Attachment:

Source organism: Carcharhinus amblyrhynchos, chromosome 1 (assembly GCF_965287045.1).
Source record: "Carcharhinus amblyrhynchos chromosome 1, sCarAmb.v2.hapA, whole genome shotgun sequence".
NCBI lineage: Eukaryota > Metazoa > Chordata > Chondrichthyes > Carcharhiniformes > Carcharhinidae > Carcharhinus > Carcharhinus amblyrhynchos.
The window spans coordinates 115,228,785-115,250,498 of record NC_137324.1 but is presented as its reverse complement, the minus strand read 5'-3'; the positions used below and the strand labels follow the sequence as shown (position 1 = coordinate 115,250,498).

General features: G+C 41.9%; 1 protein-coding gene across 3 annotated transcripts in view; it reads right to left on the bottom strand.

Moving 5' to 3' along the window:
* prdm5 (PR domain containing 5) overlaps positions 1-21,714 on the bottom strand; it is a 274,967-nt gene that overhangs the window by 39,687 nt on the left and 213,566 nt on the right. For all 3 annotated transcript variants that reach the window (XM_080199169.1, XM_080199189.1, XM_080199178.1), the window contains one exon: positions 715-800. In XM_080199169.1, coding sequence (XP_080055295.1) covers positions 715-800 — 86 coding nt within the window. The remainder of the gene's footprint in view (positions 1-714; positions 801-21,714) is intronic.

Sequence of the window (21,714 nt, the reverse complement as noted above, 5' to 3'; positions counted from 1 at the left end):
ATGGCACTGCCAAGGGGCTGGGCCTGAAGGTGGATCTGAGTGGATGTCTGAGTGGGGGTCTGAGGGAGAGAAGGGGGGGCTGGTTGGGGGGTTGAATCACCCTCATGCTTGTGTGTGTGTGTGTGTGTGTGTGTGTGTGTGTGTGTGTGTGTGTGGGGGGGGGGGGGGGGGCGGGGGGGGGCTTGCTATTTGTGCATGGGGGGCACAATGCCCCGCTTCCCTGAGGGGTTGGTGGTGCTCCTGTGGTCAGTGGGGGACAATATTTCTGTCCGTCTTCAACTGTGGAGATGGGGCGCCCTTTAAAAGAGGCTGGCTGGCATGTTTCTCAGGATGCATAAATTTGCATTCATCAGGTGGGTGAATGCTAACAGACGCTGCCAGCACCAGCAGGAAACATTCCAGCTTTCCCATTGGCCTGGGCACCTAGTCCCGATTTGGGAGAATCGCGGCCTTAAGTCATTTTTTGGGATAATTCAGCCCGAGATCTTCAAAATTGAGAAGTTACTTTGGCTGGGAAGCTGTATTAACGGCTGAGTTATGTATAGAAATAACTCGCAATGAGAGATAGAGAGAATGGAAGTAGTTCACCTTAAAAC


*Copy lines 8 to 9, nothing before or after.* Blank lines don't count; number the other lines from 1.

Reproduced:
Sequence of the window (21,714 nt, the reverse complement as noted above, 5' to 3'; positions counted from 1 at the left end):
ATGGCACTGCCAAGGGGCTGGGCCTGAAGGTGGATCTGAGTGGATGTCTGAGTGGGGGTCTGAGGGAGAGAAGGGGGGGCTGGTTGGGGGGTTGAATCACCCTCATGCTTGTGTGTGTGTGTGTGTGTGTGTGTGTGTGTGTGTGTGTGTGTGTGGGGGGGGGGGGGGGGGCGGGGGGGGGCTTGCTATTTGTGCATGGGGGGCACAATGCCCCGCTTCCCTGAGGGGTTGGTGGTGCTCCTGTGGTCAGTGGGGGACAATATTTCTGTCCGTCTTCAACTGTGGAGATGGGGCGCCCTTTAAAAGAGGCTGGCTGGCATGTTTCTCAGGATGCATAAATTTGCATTCATCAGGTGGGTGAATGCTAACAGACGCTGCCAGCACCAGCAGGAAACATTCCAGCTTTCCCATTGGCCTGGGCACCTAGTCCCGATTTGGGAGAATCGCGGCCTTAAGTCATTTTTTGGGATAATTCAGCCCGAGATCTTCAAAATTGAGAAGTTACTTTGGCTGGGAAGCTGTATTAACGGCTGAGTTATGTATAGAAATAACTCGCAATGAGAGATAGAGAGAATGGAAGTAGTTCACCTTAAAAC